Protect Privacy & Autonomy
Safeguarding Our Reproductive Rights
Assaults on reproductive rights at federal level and in states around the country are unrelenting. President Trump has appointed anti-abortion judges and gave the Supreme Court an anti-Roe majority. His administration has tried to roll back contraceptive coverage requirements at the federal level, and it established a domestic “gag rule” that denies crucial federal funding to health clinics that provide abortion care or refer patients to abortion providers. This regressive agenda has allies in many states; since 2011, anti-abortion politicians have passed over 400 restrictions, creating a web of barriers to safe and affordable abortion care.
In the face of this ruthless attack, New Yorkers came together and demanded our elected officials stand up for reproductive rights.
In January, just minutes after its passage from the state legislature, Governor Cuomo signed the Reproductive Health Act into law. This monumental win comes after years of advocacy by the NYCLU and our partners around the state. In addition, the Comprehensive Contraception Coverage Act was enacted that day. Together, these laws further cement New York’s reputation as a safe haven for reproductive rights in crucial ways:
- The Reproductive Health Act moved regulation of abortion from the criminal homicide code into the public health law and allows people to get the care they need throughout pregnancy without leaving the state. It also protects the health professionals who provide this vital care by ensuring people can receive an abortion from various types of qualified medical professionals — including nurse practitioners, physicians’ assistants, and licensed midwives.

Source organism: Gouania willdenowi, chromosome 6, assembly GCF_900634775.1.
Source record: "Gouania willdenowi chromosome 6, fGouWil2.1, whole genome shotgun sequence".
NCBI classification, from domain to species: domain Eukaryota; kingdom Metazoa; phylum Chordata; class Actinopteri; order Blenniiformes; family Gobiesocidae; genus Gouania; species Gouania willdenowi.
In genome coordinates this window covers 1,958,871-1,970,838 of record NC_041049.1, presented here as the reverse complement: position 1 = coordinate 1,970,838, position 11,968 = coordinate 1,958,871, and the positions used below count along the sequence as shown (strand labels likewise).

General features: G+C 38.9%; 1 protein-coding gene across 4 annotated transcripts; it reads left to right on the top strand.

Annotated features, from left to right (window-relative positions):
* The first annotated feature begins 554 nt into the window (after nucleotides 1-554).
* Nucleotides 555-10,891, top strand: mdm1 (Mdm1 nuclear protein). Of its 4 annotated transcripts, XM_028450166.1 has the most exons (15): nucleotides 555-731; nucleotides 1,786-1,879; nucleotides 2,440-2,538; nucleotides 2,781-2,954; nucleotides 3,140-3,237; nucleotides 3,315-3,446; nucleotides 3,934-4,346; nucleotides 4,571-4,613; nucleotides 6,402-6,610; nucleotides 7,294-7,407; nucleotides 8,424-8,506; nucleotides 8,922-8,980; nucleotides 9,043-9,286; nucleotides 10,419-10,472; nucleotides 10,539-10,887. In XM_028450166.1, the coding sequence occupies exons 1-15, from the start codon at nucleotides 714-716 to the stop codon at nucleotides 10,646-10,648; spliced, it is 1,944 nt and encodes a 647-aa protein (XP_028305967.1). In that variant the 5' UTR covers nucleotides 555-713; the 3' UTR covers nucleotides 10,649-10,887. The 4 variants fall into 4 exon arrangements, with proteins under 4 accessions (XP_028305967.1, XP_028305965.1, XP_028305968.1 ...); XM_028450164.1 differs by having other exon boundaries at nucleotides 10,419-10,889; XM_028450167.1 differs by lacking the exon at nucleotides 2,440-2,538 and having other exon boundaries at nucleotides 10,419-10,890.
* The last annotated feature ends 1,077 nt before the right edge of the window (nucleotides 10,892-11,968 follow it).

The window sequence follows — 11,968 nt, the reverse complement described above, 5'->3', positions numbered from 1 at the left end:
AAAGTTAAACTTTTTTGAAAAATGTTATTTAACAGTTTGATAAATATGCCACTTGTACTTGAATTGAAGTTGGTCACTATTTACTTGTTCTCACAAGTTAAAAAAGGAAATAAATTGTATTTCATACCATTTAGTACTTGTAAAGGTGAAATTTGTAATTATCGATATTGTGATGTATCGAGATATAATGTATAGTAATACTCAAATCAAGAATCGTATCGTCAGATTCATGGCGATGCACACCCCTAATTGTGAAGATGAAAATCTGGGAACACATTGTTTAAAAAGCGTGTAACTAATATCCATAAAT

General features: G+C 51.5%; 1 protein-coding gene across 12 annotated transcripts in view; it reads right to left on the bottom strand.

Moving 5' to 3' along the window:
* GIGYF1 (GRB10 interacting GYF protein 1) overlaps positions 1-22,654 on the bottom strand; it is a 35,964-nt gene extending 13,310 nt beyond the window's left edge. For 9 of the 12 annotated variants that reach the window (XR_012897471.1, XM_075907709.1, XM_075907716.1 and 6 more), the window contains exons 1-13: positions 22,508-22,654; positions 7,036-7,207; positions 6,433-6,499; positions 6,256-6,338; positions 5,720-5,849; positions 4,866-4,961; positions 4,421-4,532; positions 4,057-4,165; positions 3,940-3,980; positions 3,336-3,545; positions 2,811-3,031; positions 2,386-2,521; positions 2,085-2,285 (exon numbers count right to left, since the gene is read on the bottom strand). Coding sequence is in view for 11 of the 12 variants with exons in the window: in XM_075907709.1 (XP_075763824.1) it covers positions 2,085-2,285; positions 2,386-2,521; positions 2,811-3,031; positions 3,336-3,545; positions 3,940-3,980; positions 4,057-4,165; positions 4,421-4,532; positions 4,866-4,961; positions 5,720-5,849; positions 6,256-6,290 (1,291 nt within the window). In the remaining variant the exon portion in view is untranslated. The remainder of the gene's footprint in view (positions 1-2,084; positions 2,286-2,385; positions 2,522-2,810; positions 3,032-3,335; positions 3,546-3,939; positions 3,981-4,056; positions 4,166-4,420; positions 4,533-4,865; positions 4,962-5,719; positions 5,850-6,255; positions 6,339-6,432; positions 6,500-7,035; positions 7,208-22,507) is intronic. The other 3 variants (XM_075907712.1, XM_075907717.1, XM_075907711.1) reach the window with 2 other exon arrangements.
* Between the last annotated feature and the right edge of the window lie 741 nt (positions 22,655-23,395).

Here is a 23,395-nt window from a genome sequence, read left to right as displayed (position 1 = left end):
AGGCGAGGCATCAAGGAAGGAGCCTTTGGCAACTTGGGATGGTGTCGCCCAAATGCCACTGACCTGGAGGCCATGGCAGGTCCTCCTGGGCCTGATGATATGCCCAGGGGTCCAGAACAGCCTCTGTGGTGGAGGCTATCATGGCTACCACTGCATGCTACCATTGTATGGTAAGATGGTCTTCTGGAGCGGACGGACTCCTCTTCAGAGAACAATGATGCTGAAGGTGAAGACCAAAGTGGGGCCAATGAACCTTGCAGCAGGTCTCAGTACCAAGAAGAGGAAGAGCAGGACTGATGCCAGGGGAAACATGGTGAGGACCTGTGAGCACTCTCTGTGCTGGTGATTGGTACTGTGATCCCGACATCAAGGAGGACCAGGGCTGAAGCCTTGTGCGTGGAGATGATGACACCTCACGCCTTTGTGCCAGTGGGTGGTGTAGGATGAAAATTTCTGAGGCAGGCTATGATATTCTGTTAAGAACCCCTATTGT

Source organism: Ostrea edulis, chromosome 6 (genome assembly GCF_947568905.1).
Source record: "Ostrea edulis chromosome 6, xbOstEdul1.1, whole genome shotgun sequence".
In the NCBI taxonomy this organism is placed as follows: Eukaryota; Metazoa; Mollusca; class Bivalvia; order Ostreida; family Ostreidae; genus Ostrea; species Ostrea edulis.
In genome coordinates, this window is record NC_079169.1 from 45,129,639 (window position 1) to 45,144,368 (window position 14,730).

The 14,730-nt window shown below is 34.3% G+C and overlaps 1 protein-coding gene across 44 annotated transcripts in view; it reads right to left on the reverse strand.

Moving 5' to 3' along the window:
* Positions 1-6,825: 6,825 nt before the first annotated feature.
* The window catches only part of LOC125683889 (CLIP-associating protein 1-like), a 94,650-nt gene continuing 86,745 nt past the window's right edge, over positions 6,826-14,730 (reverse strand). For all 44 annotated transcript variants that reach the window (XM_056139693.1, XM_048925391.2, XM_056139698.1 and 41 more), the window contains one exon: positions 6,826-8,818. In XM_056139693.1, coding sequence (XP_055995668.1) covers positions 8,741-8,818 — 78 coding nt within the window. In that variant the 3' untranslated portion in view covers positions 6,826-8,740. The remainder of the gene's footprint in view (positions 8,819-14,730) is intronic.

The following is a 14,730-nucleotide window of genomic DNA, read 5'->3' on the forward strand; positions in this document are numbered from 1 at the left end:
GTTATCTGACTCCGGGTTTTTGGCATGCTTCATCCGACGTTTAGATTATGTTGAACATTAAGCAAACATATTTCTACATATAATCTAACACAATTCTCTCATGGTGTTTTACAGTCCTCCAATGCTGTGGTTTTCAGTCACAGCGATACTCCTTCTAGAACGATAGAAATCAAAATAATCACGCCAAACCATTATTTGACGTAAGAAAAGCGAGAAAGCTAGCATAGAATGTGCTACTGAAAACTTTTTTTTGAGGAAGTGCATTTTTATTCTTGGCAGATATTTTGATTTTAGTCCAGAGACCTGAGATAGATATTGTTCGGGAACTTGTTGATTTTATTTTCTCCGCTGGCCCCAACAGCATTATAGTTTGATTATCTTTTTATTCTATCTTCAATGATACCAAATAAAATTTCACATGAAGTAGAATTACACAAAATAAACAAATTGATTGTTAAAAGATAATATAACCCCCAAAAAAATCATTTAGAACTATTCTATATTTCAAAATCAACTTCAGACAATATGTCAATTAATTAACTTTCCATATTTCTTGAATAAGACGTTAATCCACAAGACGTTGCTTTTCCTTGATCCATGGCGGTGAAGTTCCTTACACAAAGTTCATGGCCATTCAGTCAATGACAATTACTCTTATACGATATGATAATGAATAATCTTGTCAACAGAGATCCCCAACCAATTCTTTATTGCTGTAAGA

- The Comprehensive Contraception Coverage Act addresses gaps in contraceptive coverage for New Yorkers, requiring insurers to cover any contraception that a health care provider recommends without a co-payment. The law also improves access to affordable and timely emergency contraception, while granting New Yorkers access to a year’s supply of contraception at one time, reducing the likelihood of an unintended pregnancy.
“Changing the law isn’t the last step. It’s actually just the beginning,” said Katharine Bodde, NYCLU senior policy counsel. “And now we are focused on implementation, on improving access to care now that the law provides a better pathway for it.”
Advocates have been working for over a decade to pass these bills, and our campaign brought the stories of patients who were denied abortion care in New York directly to lawmakers. With the installation of a new Senate majority — one finally willing to take up this issue and run with it — we were able to work with our advocacy partners and other allies to seize the momentum. The NYCLU filled a critical role as legal experts, offering thoughtful analysis and support that kept the strongest protections in the bills intact.
“We were able to move these bills forward because New Yorkers demanded a state that supports access to robust reproductive healthcare,” said Katharine Bodde, NYCLU’s senior policy counsel specializing in gender equality and reproductive rights issues. “Part of that is certainly due to our statewide influence. The NYCLU chapters are out in their communities providing information and organizing people to bring their voices on these issues to their representatives.”
The backlash has been extreme. Trump condemned the Reproductive Health Act in his 2019 State of the Union address. Opposition forces are using our success as a wedge issue ahead of the 2020 national elections, and challenges to regulations that require private insurers to cover medically necessary abortions are on the rise.
The NYCLU stands ready to protect these gains on behalf of New Yorkers and those who live outside our state and need a safe haven to receive care. When 45 percent of pregnancies in the United States are unintended, the Reproductive Health Act and the Comprehensive Contraception Coverage Act ensure that people can better plan their families and their futures.
Photo: Advocates and activists await the New York State Legislature’s vote on the historic Reproductive Health Act and Comprehensive Contraception Coverage Act on January 22, the 46th anniversary of the Supreme Court’s decision in Roe v. Wade. New York’s old abortion law — drafted three years earlier in 1970 and left unchanged — criminalized abortion after 24 weeks, with no exceptions.